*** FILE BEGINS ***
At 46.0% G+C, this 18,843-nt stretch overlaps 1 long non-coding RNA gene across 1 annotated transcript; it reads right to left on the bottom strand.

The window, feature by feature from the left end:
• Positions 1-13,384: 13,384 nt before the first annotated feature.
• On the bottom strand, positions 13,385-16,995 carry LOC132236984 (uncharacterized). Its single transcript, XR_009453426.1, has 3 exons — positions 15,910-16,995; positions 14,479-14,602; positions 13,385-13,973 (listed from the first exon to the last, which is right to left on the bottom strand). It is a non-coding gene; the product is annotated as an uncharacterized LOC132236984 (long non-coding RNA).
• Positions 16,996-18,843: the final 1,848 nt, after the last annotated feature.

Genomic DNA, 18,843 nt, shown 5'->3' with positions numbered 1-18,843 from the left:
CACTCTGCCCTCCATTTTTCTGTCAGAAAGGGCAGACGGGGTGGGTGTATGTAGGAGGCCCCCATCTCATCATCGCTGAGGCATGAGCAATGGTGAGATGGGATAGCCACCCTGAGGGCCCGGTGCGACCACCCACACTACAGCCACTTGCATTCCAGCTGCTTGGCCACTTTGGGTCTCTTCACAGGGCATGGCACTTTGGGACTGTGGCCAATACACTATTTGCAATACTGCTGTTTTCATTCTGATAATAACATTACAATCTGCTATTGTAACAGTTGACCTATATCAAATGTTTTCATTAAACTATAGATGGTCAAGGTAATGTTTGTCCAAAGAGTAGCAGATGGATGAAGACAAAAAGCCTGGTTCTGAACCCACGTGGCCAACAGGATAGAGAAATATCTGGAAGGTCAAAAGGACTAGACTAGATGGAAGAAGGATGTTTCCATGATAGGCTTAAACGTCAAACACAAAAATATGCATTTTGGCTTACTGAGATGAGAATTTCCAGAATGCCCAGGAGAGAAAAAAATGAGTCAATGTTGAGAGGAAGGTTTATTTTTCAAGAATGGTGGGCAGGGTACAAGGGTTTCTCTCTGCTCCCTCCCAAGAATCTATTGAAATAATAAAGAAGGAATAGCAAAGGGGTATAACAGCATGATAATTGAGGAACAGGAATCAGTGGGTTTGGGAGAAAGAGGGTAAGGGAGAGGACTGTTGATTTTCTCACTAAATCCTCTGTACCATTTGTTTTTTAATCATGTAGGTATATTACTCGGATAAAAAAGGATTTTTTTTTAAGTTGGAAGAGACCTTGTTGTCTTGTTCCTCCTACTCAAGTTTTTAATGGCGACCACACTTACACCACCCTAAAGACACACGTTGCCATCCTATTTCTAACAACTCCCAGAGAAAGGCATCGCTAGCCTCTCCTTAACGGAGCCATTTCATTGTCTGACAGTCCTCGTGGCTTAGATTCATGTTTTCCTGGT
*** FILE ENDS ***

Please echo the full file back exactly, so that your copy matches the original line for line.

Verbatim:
At 46.0% G+C, this 18,843-nt stretch overlaps 1 long non-coding RNA gene across 1 annotated transcript; it reads right to left on the bottom strand.

The window, feature by feature from the left end:
• Positions 1-13,384: 13,384 nt before the first annotated feature.
• On the bottom strand, positions 13,385-16,995 carry LOC132236984 (uncharacterized). Its single transcript, XR_009453426.1, has 3 exons — positions 15,910-16,995; positions 14,479-14,602; positions 13,385-13,973 (listed from the first exon to the last, which is right to left on the bottom strand). It is a non-coding gene; the product is annotated as an uncharacterized LOC132236984 (long non-coding RNA).
• Positions 16,996-18,843: the final 1,848 nt, after the last annotated feature.

Genomic DNA, 18,843 nt, shown 5'->3' with positions numbered 1-18,843 from the left:
CACTCTGCCCTCCATTTTTCTGTCAGAAAGGGCAGACGGGGTGGGTGTATGTAGGAGGCCCCCATCTCATCATCGCTGAGGCATGAGCAATGGTGAGATGGGATAGCCACCCTGAGGGCCCGGTGCGACCACCCACACTACAGCCACTTGCATTCCAGCTGCTTGGCCACTTTGGGTCTCTTCACAGGGCATGGCACTTTGGGACTGTGGCCAATACACTATTTGCAATACTGCTGTTTTCATTCTGATAATAACATTACAATCTGCTATTGTAACAGTTGACCTATATCAAATGTTTTCATTAAACTATAGATGGTCAAGGTAATGTTTGTCCAAAGAGTAGCAGATGGATGAAGACAAAAAGCCTGGTTCTGAACCCACGTGGCCAACAGGATAGAGAAATATCTGGAAGGTCAAAAGGACTAGACTAGATGGAAGAAGGATGTTTCCATGATAGGCTTAAACGTCAAACACAAAAATATGCATTTTGGCTTACTGAGATGAGAATTTCCAGAATGCCCAGGAGAGAAAAAAATGAGTCAATGTTGAGAGGAAGGTTTATTTTTCAAGAATGGTGGGCAGGGTACAAGGGTTTCTCTCTGCTCCCTCCCAAGAATCTATTGAAATAATAAAGAAGGAATAGCAAAGGGGTATAACAGCATGATAATTGAGGAACAGGAATCAGTGGGTTTGGGAGAAAGAGGGTAAGGGAGAGGACTGTTGATTTTCTCACTAAATCCTCTGTACCATTTGTTTTTTAATCATGTAGGTATATTACTCGGATAAAAAAGGATTTTTTTTTAAGTTGGAAGAGACCTTGTTGTCTTGTTCCTCCTACTCAAGTTTTTAATGGCGACCACACTTACACCACCCTAAAGACACACGTTGCCATCCTATTTCTAACAACTCCCAGAGAAAGGCATCGCTAGCCTCTCCTTAACGGAGCCATTTCATTGTCTGACAGTCCTCGTGGCTTAGATTCATGTTTTCCTGGT